These are all important questions, but I approach the issues from another perspective: can robots made for love change our very understanding of love? The article is thus a contribution to the development of the research agenda on the long term social and cultural implications of robots designed as romantic partners, with a particular emphasis on how love as a concept is affected (Borenstein and Arkin, 2019; Wilks, 2010).
Sullins (2012) provided some early forays into a more comprehensive understanding of love. I support his call for a more interdisciplinary approach to love and adopt a cultural psychological perspective of love as a cultural concept, which implies that the relationship between a person (as culture bearer) and their environment (social-cultural systems) is seen as dynamic, where culture is analysed as something occurring between the two (Valsiner, 2014). Culture is dynamic; it has no agency, and it does not cause anything – rather it is “human beings … who make culture, maintain it, and who destroy it” (Valsiner, 2014, p. 35). Culture is a product of the mind, consisting of meanings, tools, symbols, and also norms, values, and attitudes (Triandis et al., 2001; Valsiner, 2014). Part of what I examine is how we are currently changing the cultural concept of love through our attempts to understand love and make robots capable of loving.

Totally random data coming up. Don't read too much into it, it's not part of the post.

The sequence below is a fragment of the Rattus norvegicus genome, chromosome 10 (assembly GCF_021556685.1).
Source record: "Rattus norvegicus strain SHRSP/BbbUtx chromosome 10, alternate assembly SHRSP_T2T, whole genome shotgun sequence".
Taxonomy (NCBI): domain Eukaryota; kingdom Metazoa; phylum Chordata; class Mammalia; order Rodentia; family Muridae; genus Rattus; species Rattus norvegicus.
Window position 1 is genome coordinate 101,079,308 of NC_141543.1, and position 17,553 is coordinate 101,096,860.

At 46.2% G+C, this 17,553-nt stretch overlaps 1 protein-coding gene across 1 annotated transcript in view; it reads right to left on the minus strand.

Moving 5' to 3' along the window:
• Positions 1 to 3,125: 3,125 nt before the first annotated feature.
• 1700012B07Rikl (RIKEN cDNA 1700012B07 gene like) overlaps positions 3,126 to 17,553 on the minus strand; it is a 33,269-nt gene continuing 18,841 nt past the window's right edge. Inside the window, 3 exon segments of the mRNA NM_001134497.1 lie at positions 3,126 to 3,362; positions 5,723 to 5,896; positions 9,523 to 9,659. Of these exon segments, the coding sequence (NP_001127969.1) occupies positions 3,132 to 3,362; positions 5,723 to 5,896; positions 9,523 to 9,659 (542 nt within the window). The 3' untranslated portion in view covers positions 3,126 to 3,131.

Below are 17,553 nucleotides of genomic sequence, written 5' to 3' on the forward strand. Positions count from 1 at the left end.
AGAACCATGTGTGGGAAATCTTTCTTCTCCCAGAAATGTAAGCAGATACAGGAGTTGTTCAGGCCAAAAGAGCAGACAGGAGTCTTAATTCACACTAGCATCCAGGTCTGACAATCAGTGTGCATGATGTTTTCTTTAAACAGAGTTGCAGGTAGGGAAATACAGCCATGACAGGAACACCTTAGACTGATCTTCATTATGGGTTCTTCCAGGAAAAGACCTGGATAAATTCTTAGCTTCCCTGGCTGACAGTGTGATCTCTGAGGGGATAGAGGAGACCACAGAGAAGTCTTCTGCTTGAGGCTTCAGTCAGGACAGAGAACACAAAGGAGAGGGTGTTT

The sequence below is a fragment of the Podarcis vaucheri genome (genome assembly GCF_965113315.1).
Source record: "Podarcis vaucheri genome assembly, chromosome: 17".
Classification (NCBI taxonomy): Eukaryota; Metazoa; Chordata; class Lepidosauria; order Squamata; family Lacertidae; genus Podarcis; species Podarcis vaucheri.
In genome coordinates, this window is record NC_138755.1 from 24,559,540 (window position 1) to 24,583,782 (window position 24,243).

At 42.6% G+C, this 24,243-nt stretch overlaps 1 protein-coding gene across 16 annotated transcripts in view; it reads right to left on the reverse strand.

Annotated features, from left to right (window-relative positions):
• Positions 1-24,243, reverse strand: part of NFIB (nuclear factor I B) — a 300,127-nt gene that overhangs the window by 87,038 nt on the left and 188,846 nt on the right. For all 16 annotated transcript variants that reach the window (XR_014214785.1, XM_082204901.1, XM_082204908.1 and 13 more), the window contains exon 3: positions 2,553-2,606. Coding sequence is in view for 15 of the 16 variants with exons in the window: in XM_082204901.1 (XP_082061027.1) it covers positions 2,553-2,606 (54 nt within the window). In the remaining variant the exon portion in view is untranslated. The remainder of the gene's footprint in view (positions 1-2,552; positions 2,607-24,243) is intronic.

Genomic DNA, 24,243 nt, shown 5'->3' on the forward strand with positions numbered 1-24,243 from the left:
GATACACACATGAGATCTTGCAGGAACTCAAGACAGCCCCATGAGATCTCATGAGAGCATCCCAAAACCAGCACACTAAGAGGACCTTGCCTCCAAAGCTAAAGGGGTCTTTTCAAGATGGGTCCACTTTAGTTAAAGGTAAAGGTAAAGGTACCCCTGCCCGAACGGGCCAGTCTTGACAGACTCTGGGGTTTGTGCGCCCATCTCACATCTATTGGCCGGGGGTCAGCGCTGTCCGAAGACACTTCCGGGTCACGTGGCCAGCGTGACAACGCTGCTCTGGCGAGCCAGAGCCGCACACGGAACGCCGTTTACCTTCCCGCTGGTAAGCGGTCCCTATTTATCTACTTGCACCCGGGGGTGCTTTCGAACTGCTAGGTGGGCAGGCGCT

Culture can also be understood as a mechanism promoting cooperation and group success. It arises from the need to adapt to changing social conditions more quickly than what is possible through biological evolution (Churchland, 2011; Tomasello, 2009). With this perspective I acknowledge the biological and instinctual foundations of love, while arguing that human culture mediates and shapes these foundations in important ways and is not entirely disconnected from biology (Greenfield, 1999). Cultural psychology enables us both to examine the nature of love as a concept and see how culture shapes behaviour (Valsiner, 2014).
By treating love as a cultural and malleable phenomenon, I explore two possible mechanisms of cultural change related to love robots. The first regards the quest to understand what love is and our current tendency to understand phenomena in light of the computer or computational metaphor of human beings and human existence (Hayles, 2006; Ibáñez and Cosmelli, 2008). By examining claims and choices of roboticists and the academic discourse on love as related to robots, I position this discourse in relation to various established conceptualisations of love. As love is a cultural concept, the discursive practices related to understanding love are argued to have potential effects on how love itself is understood. Humans collaboratively establish culture, and an important mechanism involved in establishing, maintaining and destroying social constructs is discourse (Valsiner, 2014). As Hayles (2006) notes, the computational metaphor leads us to disregard important aspects of cultural dynamics, particularly those related the interaction between culture, metaphor and technology.